Cross posted from Fousequawk
This week, I was fortunate to be able to hear Nonie Darwish speak at UC-Irvine as part of the week-long celebration of Israel's 60th birthday. I have previously written about Darwish in my blog (Three Muslim Heretics). Briefly, she was born in Cairo and has lived in Gaza. Her father fought against Israel and was eventually killed by Israeli forces. Thus, she grew up hating everything about the Jewish state and Jews in general. Subsequent to 9-11, she rejected Muslim violence, broke with the religion and has become an active voice against Jihad.
She is the author of a book entitled: Now they call me Infidel. I wish I could say that there was a big crowd to hear her presentation (which was coupled with a film entitled: The Suicide Killers). However, the turnout was quite small-about 20 or so people-including her bodyguards. I was the only faculty member there.
Darwish began by describing her early upbringing in the Middle East and her feelings of hatred toward Jews, which she attributed to the death of her father as well as the way Arab youth were educated in Cairo to hate Jews. She also made some important observations about the general outlook on the part of Muslims that we in the West should be aware of. I will mention them below in no particular order.
The penalty for a Muslim who leaves the religion is death.
She quoted the part of the Koran that describes when Jews will hide behind trees and rocks and the tree will tell Muslims that there is a Jew hiding behind (the tree)-come and kill him).
In the Koran, according to Darwish, in 97% of the references to Jihad, it is the context of fighting against non-believers. Only in about 3% of cases is Jihad described as a struggle to be a better person, etc.
She described how in Israel, Muslims are free to practice their religion freely, unlike in Muslim countries, where a Jew would be killed if he walked down the street wearing a yarmulke or other item that marked him as a Jew.
She derided Muslim efforts to have American universities and airports install foot baths. In the Middle East, only Saudi Arabia has public foot baths to her knowledge. She also pointed out that many US universities receive fundingfrom Middle Eastern sources such as Saudi Arabia- a nation that promotes Wahhabi teaching among Muslims in the West. (note: At UC-Irvine, the MSU receives funding from the university-taken from student tuition fees.)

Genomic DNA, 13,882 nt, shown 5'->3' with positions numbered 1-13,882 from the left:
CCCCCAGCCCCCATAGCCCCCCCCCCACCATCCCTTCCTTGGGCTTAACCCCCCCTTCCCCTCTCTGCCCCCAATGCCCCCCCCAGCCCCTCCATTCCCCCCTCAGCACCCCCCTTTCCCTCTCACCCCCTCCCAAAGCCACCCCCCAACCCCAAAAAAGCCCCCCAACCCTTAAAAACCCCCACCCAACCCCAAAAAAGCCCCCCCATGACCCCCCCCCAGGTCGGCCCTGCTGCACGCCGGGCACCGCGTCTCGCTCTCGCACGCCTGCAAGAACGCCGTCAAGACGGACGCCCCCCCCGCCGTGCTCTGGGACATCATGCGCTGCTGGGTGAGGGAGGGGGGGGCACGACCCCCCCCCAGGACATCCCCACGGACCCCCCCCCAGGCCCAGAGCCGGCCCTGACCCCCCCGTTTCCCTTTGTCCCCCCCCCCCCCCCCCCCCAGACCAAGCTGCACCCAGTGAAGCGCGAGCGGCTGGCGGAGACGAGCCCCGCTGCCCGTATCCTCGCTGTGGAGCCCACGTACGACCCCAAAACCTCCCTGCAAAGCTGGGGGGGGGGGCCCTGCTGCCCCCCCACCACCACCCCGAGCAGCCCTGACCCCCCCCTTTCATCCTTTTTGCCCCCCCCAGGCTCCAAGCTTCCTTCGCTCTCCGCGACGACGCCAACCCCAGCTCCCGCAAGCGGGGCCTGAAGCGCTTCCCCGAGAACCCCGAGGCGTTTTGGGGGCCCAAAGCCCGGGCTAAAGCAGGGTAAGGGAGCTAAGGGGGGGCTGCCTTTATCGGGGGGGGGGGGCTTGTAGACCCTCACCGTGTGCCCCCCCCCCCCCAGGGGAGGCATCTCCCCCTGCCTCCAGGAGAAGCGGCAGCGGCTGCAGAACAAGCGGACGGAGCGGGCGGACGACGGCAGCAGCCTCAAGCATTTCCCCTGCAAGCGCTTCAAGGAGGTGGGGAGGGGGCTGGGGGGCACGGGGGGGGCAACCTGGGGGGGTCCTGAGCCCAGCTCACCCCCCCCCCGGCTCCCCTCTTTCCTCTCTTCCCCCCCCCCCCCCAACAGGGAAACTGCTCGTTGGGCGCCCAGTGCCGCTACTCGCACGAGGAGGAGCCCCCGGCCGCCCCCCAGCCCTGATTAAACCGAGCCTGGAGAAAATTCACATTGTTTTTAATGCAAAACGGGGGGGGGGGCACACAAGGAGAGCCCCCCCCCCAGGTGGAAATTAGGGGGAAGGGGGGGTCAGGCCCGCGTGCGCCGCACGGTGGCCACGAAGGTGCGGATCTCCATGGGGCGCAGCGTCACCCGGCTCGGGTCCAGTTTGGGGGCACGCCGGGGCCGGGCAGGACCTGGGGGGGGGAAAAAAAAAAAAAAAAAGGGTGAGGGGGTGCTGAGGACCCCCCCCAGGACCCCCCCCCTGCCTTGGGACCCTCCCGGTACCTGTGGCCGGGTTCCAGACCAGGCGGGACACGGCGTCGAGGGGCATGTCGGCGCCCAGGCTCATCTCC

In regards to Saudi Arabia, she recounted how just recently, a top religious leader has issued a Fatwa calling for the murder of two Saudis who had publicly called for moderation within Islam.
She also spoke of so-called "Honor Killings", recounting the story of a young maid in her childhood home who had become pregnant as a result of being raped. After Darwish's family assisted the girl to find refuge with a social services agency, they learned later that the girl had been returned to her family. Her father and her brother then murdered her-for the shame of being raped-in accordance with Shariah law. In Muslim countries, such "honor killings" are treated leniently under the law.
Perhaps most alarmingly, she warned against creeping Shariah in the West, which would impose Muslim rules within our countries. In her mind, there is no real difference between anti-Zionism and anti-Semitism.
Darwish noted how America has struggled for many years to overcome our own prejudices and cautioned us against allowing new prejudices to enter our country (i.e.: Muslim prejudice against Jews).
I am sorry that so few people turned out to hear the words of this courageous woman. As I stated above, I was the only faculty member present (and I am only a part-time teacher at that).
In contrast, fired DePaul professor and terrorist sympathizer, Norman Finklestein's anti-Israel monologue this week was attended by Dean of Students, Sally Peterson, who took copius notes and Dean of Judicial Affairs, Edgar Dormitorio, who tried to get a pro-Israel supporter, Jonathan Constantine, to sit down while he was filming. But they could not bring themselves to hear the words of a woman who has put her life on the line to oppose Muslim terror.
Dormitorio, for his part, was pacing outside the hall where Darwish spoke, yet would not come in to hear what she had to say. Why is this? Is it because they were unsympathetic to Ms Darwish's point of view? Was it because they were afraid to offend the Muslim Student Union? A combination of the two?
Ms Darwish's theme was a rejection of hate. Yet, that was apparently not of interest to those who teach and lead UC-Irvine. They would rather pander to a tiny minority of students who have brought national disrepute to their campus.
What a collection of empty suits.
Note from Radarsite: This is a beautifully written, deeply moving and ultimately disheartening article. Filled with genuine compassion and a quiet simmering outrage that is truly compelling. We are moved not just by Ms. Darwish's wisdom and insight, but by the symbolic drama of the scene itself. Only 20 or so people -- including her bodyguards, and only one faculty member --our courageous lone professor -- were in attendance. How disillusioning. How pathetic. Yet, thanks to our learned observer, we can all be a party to this fateful event.
How sad this all is. How disturbing is this all-too-typical academic scene.
Where have our universities gone? Where have our principles gone?
The needle on our compass is spinning wildly out of control, and we don't know where we're going.
God help us to find our way back home.